Finding and keeping a stable job is essential to a worker's financial future. Job uncertainty makes it difficult to borrow money and plan for the future. Employee retention policies seek to help workers, as well as businesses, by setting limits for how many employees a business must retain over a given time period or during a major transition.


Local governments, such as cities and counties, set and enforce employee retention policies. This local level of jurisdiction gives each community its own way of setting retention standards for different types of businesses. Employee retention policies state what percentage of a company's workers must keep their jobs during a transition such as a transfer of ownership. They sometimes also specify how long a new owner must keep current employees on the payroll.


The primary purpose of an employee retention policy is to provide greater stability for workers and their families. Workers who serve in fields with a high rate of ownership change or contract labor, such as grocery stores and local governments, know that, under the protection of an employee retention policy, they won't suddenly lose their jobs because the government changes contractors or when a new owner buys the business. If such changes occur, workers will have additional time to find a new job before employers can legally replace them.


Employee retention policies can be standalone policies that only protect workers or provisions of a more comprehensive policy. Standalone policies apply to workers in specific jobs and within the local government's jurisdiction. Larger labor policies, such as living wage laws and labor standards policies, might include an employee retention policy along with other provisions that cover special employee rights such as termination notices and minimum wage laws for specific jobs.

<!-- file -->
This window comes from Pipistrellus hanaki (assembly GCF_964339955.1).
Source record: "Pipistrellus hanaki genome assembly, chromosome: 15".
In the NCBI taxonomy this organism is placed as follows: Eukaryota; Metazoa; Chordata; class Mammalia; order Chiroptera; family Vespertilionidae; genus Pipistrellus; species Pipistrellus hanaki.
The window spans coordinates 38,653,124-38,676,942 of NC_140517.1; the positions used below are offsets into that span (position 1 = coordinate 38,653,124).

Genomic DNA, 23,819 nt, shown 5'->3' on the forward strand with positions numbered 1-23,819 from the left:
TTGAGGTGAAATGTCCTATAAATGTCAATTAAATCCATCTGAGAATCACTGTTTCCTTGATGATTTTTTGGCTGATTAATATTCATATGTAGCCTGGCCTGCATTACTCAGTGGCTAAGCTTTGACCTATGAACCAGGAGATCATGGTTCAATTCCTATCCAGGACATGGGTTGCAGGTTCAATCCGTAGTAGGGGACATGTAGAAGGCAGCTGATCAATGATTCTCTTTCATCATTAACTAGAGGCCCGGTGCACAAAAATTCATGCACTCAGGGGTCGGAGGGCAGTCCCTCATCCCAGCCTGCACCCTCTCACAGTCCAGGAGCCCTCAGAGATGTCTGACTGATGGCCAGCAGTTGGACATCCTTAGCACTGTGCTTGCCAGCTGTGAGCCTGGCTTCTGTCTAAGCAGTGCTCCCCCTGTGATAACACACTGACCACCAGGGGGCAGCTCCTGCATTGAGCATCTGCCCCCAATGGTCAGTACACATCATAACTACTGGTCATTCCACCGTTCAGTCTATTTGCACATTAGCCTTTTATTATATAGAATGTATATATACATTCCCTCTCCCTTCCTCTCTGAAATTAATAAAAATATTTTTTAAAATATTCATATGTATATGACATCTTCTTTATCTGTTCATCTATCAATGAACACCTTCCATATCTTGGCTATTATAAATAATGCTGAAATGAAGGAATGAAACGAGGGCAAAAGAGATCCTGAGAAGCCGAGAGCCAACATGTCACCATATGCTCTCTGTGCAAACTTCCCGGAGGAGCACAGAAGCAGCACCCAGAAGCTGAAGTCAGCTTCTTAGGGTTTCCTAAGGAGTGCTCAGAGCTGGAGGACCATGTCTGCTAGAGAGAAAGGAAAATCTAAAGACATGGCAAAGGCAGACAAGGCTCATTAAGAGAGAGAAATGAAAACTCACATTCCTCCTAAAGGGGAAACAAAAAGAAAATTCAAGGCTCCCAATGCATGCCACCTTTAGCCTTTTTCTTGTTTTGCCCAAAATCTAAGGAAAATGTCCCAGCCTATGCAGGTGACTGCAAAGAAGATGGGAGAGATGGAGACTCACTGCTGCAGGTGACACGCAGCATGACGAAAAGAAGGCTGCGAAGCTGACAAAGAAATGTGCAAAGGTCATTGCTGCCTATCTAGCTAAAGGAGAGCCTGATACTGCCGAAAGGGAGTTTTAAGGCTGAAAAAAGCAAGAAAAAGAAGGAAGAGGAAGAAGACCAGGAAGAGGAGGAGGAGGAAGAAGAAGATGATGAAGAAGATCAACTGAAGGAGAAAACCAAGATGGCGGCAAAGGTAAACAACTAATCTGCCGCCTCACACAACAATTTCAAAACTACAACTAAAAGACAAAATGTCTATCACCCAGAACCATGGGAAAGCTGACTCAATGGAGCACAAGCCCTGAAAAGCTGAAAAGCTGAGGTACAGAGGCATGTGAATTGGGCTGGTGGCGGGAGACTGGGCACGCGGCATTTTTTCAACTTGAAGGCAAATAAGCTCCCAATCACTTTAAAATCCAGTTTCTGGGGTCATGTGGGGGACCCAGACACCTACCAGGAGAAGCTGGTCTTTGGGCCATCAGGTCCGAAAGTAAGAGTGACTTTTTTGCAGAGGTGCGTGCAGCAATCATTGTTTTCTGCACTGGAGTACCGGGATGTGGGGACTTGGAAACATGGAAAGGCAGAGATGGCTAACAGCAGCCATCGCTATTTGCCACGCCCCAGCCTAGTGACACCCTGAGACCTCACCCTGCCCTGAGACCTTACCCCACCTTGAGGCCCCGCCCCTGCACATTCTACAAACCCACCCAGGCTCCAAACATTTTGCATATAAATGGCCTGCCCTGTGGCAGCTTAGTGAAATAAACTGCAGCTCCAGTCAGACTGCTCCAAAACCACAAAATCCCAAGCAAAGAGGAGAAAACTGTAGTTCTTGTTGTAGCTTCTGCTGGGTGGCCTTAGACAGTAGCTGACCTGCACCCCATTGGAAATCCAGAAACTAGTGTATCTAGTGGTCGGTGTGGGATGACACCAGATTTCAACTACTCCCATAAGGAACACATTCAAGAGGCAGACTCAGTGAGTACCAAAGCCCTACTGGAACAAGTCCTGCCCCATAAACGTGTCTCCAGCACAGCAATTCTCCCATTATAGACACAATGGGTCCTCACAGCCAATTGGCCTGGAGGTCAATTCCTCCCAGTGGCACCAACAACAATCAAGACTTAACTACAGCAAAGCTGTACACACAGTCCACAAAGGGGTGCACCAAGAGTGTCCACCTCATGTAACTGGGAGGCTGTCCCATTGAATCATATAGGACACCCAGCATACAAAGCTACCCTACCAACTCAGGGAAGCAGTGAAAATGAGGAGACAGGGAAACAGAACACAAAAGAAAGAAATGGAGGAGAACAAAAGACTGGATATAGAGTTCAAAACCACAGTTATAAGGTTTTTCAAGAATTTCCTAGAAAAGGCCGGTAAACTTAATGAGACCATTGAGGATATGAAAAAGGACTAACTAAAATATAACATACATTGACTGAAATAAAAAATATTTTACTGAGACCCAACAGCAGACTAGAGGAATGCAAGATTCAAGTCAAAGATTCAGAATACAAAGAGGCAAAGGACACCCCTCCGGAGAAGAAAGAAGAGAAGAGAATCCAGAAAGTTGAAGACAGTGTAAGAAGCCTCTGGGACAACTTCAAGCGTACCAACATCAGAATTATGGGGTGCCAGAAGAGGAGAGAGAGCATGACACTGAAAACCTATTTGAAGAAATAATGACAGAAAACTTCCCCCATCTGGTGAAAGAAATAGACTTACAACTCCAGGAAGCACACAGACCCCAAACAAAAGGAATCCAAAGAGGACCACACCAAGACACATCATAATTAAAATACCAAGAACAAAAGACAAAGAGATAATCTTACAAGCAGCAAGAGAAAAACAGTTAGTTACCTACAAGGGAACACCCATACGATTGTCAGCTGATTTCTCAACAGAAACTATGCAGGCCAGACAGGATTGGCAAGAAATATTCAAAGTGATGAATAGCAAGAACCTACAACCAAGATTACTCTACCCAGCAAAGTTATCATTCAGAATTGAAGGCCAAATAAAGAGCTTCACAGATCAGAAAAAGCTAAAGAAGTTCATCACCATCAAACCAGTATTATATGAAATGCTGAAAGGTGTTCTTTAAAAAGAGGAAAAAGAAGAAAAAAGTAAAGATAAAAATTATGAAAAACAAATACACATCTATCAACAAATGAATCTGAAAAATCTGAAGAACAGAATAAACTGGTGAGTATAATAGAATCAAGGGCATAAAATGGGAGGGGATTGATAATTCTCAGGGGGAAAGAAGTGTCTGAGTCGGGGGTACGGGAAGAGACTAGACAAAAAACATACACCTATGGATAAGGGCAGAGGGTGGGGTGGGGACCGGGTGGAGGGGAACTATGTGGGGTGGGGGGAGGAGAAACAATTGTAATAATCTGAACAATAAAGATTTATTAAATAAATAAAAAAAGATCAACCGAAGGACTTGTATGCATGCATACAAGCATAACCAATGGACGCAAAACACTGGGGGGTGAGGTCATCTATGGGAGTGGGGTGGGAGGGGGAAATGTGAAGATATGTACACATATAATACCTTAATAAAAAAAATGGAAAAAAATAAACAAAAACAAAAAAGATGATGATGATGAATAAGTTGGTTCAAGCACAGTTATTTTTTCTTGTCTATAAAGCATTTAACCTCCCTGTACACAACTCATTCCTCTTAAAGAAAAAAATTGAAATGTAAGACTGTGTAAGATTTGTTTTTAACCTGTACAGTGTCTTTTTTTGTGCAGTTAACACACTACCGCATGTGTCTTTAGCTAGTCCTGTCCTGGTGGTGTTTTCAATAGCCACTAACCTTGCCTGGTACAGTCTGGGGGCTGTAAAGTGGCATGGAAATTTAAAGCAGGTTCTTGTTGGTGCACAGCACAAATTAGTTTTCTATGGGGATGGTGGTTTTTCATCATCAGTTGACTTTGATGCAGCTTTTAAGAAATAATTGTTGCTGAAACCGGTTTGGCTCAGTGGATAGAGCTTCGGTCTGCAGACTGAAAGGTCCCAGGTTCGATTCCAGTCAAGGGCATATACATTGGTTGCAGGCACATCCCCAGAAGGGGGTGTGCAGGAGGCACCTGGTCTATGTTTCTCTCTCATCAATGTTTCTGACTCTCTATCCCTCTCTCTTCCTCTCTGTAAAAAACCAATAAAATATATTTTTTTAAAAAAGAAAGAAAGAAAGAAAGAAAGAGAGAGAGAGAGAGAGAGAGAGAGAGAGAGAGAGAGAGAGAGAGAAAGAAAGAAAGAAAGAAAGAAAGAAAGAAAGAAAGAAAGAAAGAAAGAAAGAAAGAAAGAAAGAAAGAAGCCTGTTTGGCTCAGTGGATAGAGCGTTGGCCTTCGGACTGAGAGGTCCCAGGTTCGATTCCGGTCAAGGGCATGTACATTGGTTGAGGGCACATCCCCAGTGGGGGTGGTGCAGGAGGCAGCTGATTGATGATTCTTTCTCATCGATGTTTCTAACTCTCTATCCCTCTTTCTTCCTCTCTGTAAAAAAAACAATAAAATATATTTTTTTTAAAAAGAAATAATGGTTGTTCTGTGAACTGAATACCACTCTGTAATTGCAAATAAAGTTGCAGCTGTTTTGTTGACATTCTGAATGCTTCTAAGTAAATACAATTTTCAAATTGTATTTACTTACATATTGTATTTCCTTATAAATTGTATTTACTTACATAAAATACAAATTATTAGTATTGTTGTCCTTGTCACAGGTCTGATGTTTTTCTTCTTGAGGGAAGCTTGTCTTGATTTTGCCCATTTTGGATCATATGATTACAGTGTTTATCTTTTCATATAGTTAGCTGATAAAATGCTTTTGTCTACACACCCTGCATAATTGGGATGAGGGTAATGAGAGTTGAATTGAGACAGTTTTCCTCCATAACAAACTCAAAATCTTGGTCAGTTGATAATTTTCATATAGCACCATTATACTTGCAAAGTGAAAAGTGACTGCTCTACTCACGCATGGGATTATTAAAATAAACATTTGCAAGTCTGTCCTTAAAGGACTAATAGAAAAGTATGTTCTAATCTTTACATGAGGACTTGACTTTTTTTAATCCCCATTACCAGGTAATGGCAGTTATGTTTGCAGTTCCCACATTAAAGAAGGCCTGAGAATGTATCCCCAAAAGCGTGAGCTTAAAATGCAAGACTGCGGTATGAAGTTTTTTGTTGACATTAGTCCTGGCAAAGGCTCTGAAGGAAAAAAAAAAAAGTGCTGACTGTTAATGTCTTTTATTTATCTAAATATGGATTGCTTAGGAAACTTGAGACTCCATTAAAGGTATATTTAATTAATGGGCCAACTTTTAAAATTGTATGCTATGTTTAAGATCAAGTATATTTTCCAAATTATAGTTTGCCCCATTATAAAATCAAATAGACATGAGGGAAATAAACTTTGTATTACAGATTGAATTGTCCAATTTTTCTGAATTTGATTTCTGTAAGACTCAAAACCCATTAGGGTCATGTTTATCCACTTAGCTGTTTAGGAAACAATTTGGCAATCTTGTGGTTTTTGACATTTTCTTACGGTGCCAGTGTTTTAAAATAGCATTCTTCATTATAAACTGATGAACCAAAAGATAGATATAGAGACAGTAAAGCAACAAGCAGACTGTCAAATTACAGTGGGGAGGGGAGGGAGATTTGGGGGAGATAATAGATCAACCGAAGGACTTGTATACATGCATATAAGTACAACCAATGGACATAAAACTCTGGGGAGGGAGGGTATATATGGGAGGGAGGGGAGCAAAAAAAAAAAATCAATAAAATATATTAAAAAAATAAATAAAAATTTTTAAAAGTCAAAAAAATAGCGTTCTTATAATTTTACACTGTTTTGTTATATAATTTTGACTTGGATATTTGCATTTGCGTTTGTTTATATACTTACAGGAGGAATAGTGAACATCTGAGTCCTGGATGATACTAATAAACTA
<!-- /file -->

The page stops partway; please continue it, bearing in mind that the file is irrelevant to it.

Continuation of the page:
Besides protecting workers whose jobs might otherwise be in jeopardy, an employee retention program has additional effects on business and the local economy. Workers might be more willing to take traditionally unstable jobs knowing that their positions will be secure in the near term. At the same time, employers will save money that it would cost to dismiss, recruit and train replacement workers. However, entrepreneurs might be reluctant to do business in a community with an employee retention policy because of the restrictions it imposes.


High rates of employee turnover cost businesses a great deal of money. The costs of replacing a worker include dismissal benefits such as severance packages, administering an exit interview, money spent on advertising for the open position and the cost of screening and interviewing applicants, not to mention the loss of productivity when a new employee replaces one with greater experience. Even in communities without an employee retention policy, businesses might institute internal policies that seek to promote from within or retrain existing employees rather than allow employee turnover costs to cut into the bottom line.